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Six years after he signed the Patient Protection and Affordable Care Act, President Barack Obama is lauding the law's accomplishments in the face of potential changes after his administration ends.
Thanks to the ACA, which he signed on March 23, 2010, “20 million more Americans now know the security of having health insurance, and our uninsured rate is below 10% for the first time on record,” President Obama said Tuesday in a statement.
That expansion of coverage is largely credited to ACA provisions that extended federal subsidies to the lower-income uninsured to fully or partially offset premiums for coverage obtained in public exchanges; boosted federal payments to states that boost incomes individuals can earn and still be eligible for coverage in their Medicaid programs; and required employers to extend group coverage to employees' adult children up to age 26.
“The facts are clear: America is on a stronger footing because of the law,” President Obama said.
Still, the future of the law is far from certain. The three remaining contenders for the Republican presidential nomination — Donald Trump, Sen. Ted Cruz, R-Texas, Ohio Gov. Kasich — all strongly back repealing the ACA.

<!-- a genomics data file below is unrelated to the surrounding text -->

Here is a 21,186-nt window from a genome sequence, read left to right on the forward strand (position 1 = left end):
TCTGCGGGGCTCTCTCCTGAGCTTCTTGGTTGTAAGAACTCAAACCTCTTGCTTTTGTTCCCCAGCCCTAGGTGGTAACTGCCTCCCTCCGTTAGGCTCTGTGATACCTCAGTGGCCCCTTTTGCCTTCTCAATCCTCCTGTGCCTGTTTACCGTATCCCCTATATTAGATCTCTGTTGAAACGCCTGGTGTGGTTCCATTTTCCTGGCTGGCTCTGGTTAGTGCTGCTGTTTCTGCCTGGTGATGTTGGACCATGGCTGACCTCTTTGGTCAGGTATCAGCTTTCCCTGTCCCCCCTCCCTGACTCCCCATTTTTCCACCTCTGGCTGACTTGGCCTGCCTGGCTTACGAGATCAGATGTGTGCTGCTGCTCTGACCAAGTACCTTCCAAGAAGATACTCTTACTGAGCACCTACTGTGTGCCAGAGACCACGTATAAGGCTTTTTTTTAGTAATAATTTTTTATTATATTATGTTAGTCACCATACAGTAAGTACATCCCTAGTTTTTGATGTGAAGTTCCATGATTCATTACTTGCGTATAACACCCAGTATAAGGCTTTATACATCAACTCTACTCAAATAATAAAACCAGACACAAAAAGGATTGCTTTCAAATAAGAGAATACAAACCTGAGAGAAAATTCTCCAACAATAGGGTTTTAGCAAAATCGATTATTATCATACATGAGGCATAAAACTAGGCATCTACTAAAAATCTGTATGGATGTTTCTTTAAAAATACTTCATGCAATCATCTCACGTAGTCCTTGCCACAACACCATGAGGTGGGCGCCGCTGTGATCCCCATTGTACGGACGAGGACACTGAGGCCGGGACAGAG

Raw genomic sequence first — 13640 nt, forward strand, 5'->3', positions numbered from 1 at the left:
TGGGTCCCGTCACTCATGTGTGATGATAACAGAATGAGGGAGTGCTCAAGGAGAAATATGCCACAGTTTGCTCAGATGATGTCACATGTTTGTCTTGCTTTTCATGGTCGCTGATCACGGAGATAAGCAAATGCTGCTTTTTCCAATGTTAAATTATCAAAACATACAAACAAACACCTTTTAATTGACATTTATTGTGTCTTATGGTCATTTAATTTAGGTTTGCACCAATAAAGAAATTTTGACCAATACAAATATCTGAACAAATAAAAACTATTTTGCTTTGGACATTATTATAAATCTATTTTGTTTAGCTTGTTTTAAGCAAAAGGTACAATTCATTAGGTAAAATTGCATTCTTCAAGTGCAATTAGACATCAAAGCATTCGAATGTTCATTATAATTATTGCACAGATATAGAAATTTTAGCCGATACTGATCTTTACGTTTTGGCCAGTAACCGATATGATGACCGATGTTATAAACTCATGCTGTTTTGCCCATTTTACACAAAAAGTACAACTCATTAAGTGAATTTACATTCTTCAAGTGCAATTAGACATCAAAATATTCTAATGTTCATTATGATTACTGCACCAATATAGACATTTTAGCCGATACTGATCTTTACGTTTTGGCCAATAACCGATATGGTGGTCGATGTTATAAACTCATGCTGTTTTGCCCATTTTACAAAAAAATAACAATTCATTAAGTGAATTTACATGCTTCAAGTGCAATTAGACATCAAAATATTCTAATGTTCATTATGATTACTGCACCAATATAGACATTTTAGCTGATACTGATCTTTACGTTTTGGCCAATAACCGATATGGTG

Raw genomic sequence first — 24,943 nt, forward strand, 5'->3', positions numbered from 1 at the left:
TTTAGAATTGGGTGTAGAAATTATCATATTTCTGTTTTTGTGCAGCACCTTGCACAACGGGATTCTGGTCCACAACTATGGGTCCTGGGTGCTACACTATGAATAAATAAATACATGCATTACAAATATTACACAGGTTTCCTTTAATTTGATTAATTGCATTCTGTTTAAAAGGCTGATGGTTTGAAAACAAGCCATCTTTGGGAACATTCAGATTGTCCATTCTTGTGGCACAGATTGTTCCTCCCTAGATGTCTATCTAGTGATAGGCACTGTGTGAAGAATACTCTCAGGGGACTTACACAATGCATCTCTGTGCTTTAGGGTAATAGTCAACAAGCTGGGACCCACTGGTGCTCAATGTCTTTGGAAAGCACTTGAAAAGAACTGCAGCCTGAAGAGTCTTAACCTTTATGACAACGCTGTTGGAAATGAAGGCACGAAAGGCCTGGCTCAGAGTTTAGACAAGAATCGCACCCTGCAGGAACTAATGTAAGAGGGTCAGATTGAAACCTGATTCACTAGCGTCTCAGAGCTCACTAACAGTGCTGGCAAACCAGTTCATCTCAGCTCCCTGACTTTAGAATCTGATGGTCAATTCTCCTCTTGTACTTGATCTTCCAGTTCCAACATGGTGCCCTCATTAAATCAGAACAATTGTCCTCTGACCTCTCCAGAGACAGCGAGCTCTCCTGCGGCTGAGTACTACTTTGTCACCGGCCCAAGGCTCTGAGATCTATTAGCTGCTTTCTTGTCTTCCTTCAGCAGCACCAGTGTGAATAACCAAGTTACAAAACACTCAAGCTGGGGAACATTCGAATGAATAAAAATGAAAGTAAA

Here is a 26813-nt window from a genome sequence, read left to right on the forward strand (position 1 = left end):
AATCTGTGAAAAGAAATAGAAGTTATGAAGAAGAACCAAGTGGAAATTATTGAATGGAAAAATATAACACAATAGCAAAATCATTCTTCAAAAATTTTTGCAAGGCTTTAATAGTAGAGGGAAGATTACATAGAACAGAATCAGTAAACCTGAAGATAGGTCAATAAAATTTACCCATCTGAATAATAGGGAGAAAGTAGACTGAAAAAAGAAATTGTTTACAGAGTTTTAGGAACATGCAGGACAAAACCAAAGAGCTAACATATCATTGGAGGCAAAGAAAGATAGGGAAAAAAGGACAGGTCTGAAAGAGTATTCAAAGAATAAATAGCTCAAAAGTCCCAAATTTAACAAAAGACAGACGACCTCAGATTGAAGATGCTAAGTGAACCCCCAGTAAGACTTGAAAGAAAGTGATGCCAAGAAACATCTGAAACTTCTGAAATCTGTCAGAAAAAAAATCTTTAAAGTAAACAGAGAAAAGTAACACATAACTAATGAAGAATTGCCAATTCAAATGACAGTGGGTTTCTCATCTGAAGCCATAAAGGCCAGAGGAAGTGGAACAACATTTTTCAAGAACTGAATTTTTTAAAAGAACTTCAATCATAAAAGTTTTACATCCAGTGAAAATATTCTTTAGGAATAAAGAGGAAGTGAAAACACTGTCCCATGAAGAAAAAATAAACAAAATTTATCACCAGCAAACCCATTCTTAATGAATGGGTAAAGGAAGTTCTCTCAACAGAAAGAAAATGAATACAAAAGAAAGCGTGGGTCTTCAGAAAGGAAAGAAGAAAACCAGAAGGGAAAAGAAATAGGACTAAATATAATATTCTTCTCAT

Sen. Bernie Sanders, I-Vt., who is seeking the Democratic party's presidential nomination, also backs repealing the ACA and replacing it with a federal government single-payer system.
The other Democratic presidential candidate, Hillary Clinton, backs the ACA while also endorsing several changes to the law, including repeal of its 40% excise tax on the portion of health insurance premiums that exceed certain amounts and lowering the maximum amount of out-of-pocket health care expenses employers can require employees to pick up.
(Reuters) — U.S. Republican presidential front-runner candidate Donald Trump on Wednesday unveiled proposals for reforming U.S. health care that included repealing the Affordable Care Act, allowing prescription drugs to be imported and turning the Medicaid program for the poor into block grants to states.